CECS Professional Skills Mapping

ENGN2229 — Dynamics and Simulation

code: ENGN2229 Dynamics and Simulation 6 This course will provide engineering students in the mechatronics major with solid background knowledge on modeling and simulation of dynamical systems with a particular view towards mechatronics applications, thus preparing them for the material in ENGN3331 System Dynamics and ENGN3223 Control Systems. In a series of case studies of mechatronic systems, students will construct models that reflect the important part of the dynamic system response. In weekly guided workshops and computer laboratory sessions students will learn how to analyse dynamic behaviour based on computer simulations and how to use simulation data to make optimal design decisions. https://programsandcourses.anu.edu.au/course/ENGN2229 Demonstrate a basic understanding of differential equations and stochastic processes and their role in engineering simulation.Construct dynamical system models of simple engineering systems and analyse their basic properties through computer simulation.Explain the fundamental practical limitations of numerical simulation of dynamical systems and know how to recognise them.Demonstrate an introductory level understanding of numerical optimisation methods and how they are applied in system design.Make design recommendations for simple mechatronic systems based on dynamics simulation data. Computer Laboratories (5%)Small group assignments (45%)Midsemester quiz (10%)Final exam (40%)

Mapped learning outcomes

learning outcome1. KNOWLEDGE AND SKILL BASE2. ENGINEERING APPLICATION ABILITY3. PROFESSIONAL AND PERSONAL ATTRIBUTESassessment tasks
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1. Demonstrate a basic understanding of differential equations and stochastic processes and their role in engineering simulation.
1. Construct dynamical system models of simple engineering systems and analyse their basic properties through computer simulation.
1. Explain the fundamental practical limitations of numerical simulation of dynamical systems and know how to recognise them.
1. Demonstrate an introductory level understanding of numerical optimisation methods and how they are applied in system design.
1. Make design recommendations for simple mechatronic systems based on dynamics simulation data.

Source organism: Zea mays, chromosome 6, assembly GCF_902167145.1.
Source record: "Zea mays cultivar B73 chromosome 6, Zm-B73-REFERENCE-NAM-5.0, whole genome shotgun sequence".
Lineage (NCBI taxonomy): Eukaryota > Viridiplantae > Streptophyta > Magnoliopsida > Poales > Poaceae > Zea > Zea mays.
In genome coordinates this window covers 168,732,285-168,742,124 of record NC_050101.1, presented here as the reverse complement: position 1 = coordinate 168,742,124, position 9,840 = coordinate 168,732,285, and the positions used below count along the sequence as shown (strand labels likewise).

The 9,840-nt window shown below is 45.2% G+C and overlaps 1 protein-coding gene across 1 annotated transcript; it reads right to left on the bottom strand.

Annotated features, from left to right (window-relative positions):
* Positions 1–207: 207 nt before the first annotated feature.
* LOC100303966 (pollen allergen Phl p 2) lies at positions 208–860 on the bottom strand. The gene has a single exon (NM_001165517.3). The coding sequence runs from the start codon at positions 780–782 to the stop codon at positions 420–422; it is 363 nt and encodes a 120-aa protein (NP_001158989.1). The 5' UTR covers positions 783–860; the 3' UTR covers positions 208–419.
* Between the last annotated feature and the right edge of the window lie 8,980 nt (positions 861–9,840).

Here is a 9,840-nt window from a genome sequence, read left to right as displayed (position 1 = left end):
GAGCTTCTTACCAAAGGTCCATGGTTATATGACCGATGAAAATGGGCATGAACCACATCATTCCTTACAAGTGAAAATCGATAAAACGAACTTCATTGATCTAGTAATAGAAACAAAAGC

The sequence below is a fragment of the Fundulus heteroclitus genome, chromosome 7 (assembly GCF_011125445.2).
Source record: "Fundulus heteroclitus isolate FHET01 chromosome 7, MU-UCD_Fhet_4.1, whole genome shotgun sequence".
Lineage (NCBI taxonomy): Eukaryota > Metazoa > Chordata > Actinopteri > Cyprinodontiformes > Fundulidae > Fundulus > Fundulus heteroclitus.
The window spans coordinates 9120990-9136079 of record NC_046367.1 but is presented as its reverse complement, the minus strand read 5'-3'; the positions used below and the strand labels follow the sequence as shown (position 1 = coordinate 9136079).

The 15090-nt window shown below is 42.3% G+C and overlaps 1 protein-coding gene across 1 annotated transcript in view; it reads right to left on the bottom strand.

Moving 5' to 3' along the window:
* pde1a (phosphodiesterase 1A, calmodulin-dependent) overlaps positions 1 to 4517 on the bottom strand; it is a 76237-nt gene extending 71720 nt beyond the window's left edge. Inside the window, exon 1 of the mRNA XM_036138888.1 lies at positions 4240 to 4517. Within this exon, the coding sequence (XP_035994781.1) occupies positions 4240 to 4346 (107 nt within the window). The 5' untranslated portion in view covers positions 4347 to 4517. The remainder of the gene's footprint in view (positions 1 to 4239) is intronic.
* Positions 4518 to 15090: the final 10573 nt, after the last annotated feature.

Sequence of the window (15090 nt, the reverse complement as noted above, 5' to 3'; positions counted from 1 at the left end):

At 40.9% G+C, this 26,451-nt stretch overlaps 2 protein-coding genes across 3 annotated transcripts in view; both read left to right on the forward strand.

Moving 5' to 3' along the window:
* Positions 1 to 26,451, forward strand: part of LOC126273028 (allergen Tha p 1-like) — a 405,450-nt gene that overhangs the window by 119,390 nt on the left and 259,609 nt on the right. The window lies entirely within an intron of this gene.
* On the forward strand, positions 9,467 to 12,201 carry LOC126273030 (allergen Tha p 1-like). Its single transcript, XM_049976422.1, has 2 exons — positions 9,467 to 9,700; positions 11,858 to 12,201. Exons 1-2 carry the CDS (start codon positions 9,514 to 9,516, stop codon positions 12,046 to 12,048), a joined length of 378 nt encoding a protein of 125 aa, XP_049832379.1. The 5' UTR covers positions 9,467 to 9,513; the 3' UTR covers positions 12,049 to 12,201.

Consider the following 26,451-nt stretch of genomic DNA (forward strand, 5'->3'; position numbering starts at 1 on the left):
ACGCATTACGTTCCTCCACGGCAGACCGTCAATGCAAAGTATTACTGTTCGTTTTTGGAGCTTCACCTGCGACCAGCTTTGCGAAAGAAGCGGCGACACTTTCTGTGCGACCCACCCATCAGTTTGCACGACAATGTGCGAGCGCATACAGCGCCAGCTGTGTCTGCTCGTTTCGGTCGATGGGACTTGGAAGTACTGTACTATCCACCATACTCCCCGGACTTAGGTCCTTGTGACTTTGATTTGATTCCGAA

Course contribution towards the Engineers Australia Stage 1 Competency Standard

This table depicts the relative contribution of this course towards the Engineers Australia Stage 1 Competency Standard. Note that this illustration is indicative only, and may not take into account any recent changes to the course. You are advised to review the official course page on P&C for current information..

 1. KNOWLEDGE AND SKILL BASE 1.1 1.2 1.3 1.4 1.5 1.6 2. ENGINEERING APPLICATION ABILITY 2.1 2.2 2.3 2.4 3. PROFESSIONAL AND PERSONAL ATTRIBUTES 3.1 3.2 3.3 3.4 3.5 3.6

Engineers Australia Stage 1 Competency Standard — summary

1. KNOWLEDGE AND SKILL BASE
1.1Comprehensive, theory based understanding of the underpinning natural and physical sciences and the engineering fundamentals applicable to the engineering discipline.
1.2Conceptual understanding of the, mathematics, numerical analysis, statistics, and computer and information sciences which underpin the engineering discipline.
1.3In depth understanding of specialist bodies of knowledge within the engineering discipline.
1.4Discernment of knowledge development and research directions within the engineering discipline.
1.5Knowledge of contextual factors impacting the engineering discipline.
1.6Understanding of the scope, principles, norms, accountabilities and bounds of contemporary engineering practice in the engineering discipline.
2. ENGINEERING APPLICATION ABILITY
2.1Application of established engineering methods to complex engineering problem solving.
2.2Fluent application of engineering techniques, tools and resources.
2.3Application of systematic engineering synthesis and design processes.
2.4Application of systematic approaches to the conduct and management of engineering projects.
3. PROFESSIONAL AND PERSONAL ATTRIBUTES
3.1Ethical conduct and professional accountability.
3.2Effective oral and written communication in professional and lay domains.
3.3Creative, innovative and pro-active demeanour.
3.4Professional use and management of information.
3.5Orderly management of self, and professional conduct.
3.6Effective team membership and team leadership.

Updated:  18 February 2021/ Responsible Officer:  Dean, CECS/ Page Contact:  CECS Academic Education Services